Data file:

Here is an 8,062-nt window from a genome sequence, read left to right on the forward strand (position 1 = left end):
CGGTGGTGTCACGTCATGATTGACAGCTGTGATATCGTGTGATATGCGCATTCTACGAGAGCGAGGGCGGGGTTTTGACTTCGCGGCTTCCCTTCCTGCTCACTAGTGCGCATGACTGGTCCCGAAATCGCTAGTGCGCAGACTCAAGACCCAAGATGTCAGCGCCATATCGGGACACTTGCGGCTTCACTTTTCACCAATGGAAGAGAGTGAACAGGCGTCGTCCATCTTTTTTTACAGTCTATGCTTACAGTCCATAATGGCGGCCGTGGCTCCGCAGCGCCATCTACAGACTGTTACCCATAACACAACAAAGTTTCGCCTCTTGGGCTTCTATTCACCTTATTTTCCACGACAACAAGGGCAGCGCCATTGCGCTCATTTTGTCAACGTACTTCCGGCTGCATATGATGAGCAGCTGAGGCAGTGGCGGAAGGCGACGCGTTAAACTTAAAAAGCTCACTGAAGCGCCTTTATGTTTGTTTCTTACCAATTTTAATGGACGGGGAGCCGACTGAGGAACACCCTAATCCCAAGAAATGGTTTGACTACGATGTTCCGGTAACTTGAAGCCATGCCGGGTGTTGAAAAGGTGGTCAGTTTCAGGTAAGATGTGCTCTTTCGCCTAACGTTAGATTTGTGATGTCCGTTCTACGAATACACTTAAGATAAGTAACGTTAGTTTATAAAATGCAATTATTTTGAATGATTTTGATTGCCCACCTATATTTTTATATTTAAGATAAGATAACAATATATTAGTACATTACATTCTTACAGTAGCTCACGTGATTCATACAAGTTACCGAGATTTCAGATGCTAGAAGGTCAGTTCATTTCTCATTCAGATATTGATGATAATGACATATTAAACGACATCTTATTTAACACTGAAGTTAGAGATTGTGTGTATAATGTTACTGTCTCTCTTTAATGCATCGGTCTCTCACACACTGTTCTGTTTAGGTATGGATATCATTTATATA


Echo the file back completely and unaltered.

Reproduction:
Here is an 8,062-nt window from a genome sequence, read left to right on the forward strand (position 1 = left end):
CGGTGGTGTCACGTCATGATTGACAGCTGTGATATCGTGTGATATGCGCATTCTACGAGAGCGAGGGCGGGGTTTTGACTTCGCGGCTTCCCTTCCTGCTCACTAGTGCGCATGACTGGTCCCGAAATCGCTAGTGCGCAGACTCAAGACCCAAGATGTCAGCGCCATATCGGGACACTTGCGGCTTCACTTTTCACCAATGGAAGAGAGTGAACAGGCGTCGTCCATCTTTTTTTACAGTCTATGCTTACAGTCCATAATGGCGGCCGTGGCTCCGCAGCGCCATCTACAGACTGTTACCCATAACACAACAAAGTTTCGCCTCTTGGGCTTCTATTCACCTTATTTTCCACGACAACAAGGGCAGCGCCATTGCGCTCATTTTGTCAACGTACTTCCGGCTGCATATGATGAGCAGCTGAGGCAGTGGCGGAAGGCGACGCGTTAAACTTAAAAAGCTCACTGAAGCGCCTTTATGTTTGTTTCTTACCAATTTTAATGGACGGGGAGCCGACTGAGGAACACCCTAATCCCAAGAAATGGTTTGACTACGATGTTCCGGTAACTTGAAGCCATGCCGGGTGTTGAAAAGGTGGTCAGTTTCAGGTAAGATGTGCTCTTTCGCCTAACGTTAGATTTGTGATGTCCGTTCTACGAATACACTTAAGATAAGTAACGTTAGTTTATAAAATGCAATTATTTTGAATGATTTTGATTGCCCACCTATATTTTTATATTTAAGATAAGATAACAATATATTAGTACATTACATTCTTACAGTAGCTCACGTGATTCATACAAGTTACCGAGATTTCAGATGCTAGAAGGTCAGTTCATTTCTCATTCAGATATTGATGATAATGACATATTAAACGACATCTTATTTAACACTGAAGTTAGAGATTGTGTGTATAATGTTACTGTCTCTCTTTAATGCATCGGTCTCTCACACACTGTTCTGTTTAGGTATGGATATCATTTATATA